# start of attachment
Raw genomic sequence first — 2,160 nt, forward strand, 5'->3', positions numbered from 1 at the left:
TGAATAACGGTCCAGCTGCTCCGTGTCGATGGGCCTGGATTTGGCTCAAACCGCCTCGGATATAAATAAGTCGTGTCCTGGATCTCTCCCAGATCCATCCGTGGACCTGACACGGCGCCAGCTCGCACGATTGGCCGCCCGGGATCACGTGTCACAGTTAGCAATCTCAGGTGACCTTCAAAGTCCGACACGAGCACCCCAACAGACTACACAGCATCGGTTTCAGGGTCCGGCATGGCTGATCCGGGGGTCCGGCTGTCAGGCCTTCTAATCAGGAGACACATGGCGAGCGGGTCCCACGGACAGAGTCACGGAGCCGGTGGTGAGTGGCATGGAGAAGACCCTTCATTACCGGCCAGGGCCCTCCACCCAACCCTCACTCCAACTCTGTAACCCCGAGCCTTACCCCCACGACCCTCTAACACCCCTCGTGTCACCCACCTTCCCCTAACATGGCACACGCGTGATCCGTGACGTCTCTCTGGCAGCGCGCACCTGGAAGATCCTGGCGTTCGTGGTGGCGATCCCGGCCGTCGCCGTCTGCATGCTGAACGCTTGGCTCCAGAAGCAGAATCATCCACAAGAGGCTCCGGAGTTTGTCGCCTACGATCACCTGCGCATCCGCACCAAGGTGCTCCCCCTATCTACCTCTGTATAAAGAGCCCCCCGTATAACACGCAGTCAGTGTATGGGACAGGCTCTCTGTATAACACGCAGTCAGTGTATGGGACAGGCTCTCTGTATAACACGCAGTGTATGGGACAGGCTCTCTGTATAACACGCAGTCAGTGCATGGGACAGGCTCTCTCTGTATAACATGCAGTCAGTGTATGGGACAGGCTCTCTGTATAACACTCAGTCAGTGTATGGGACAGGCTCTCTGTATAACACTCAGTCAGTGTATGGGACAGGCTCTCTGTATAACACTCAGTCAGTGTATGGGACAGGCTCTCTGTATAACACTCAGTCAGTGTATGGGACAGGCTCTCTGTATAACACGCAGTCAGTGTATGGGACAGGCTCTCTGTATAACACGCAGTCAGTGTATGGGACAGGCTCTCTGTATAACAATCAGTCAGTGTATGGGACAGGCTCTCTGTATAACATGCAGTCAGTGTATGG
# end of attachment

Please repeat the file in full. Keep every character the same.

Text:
Raw genomic sequence first — 2,160 nt, forward strand, 5'->3', positions numbered from 1 at the left:
TGAATAACGGTCCAGCTGCTCCGTGTCGATGGGCCTGGATTTGGCTCAAACCGCCTCGGATATAAATAAGTCGTGTCCTGGATCTCTCCCAGATCCATCCGTGGACCTGACACGGCGCCAGCTCGCACGATTGGCCGCCCGGGATCACGTGTCACAGTTAGCAATCTCAGGTGACCTTCAAAGTCCGACACGAGCACCCCAACAGACTACACAGCATCGGTTTCAGGGTCCGGCATGGCTGATCCGGGGGTCCGGCTGTCAGGCCTTCTAATCAGGAGACACATGGCGAGCGGGTCCCACGGACAGAGTCACGGAGCCGGTGGTGAGTGGCATGGAGAAGACCCTTCATTACCGGCCAGGGCCCTCCACCCAACCCTCACTCCAACTCTGTAACCCCGAGCCTTACCCCCACGACCCTCTAACACCCCTCGTGTCACCCACCTTCCCCTAACATGGCACACGCGTGATCCGTGACGTCTCTCTGGCAGCGCGCACCTGGAAGATCCTGGCGTTCGTGGTGGCGATCCCGGCCGTCGCCGTCTGCATGCTGAACGCTTGGCTCCAGAAGCAGAATCATCCACAAGAGGCTCCGGAGTTTGTCGCCTACGATCACCTGCGCATCCGCACCAAGGTGCTCCCCCTATCTACCTCTGTATAAAGAGCCCCCCGTATAACACGCAGTCAGTGTATGGGACAGGCTCTCTGTATAACACGCAGTCAGTGTATGGGACAGGCTCTCTGTATAACACGCAGTGTATGGGACAGGCTCTCTGTATAACACGCAGTCAGTGCATGGGACAGGCTCTCTCTGTATAACATGCAGTCAGTGTATGGGACAGGCTCTCTGTATAACACTCAGTCAGTGTATGGGACAGGCTCTCTGTATAACACTCAGTCAGTGTATGGGACAGGCTCTCTGTATAACACTCAGTCAGTGTATGGGACAGGCTCTCTGTATAACACTCAGTCAGTGTATGGGACAGGCTCTCTGTATAACACGCAGTCAGTGTATGGGACAGGCTCTCTGTATAACACGCAGTCAGTGTATGGGACAGGCTCTCTGTATAACAATCAGTCAGTGTATGGGACAGGCTCTCTGTATAACATGCAGTCAGTGTATGG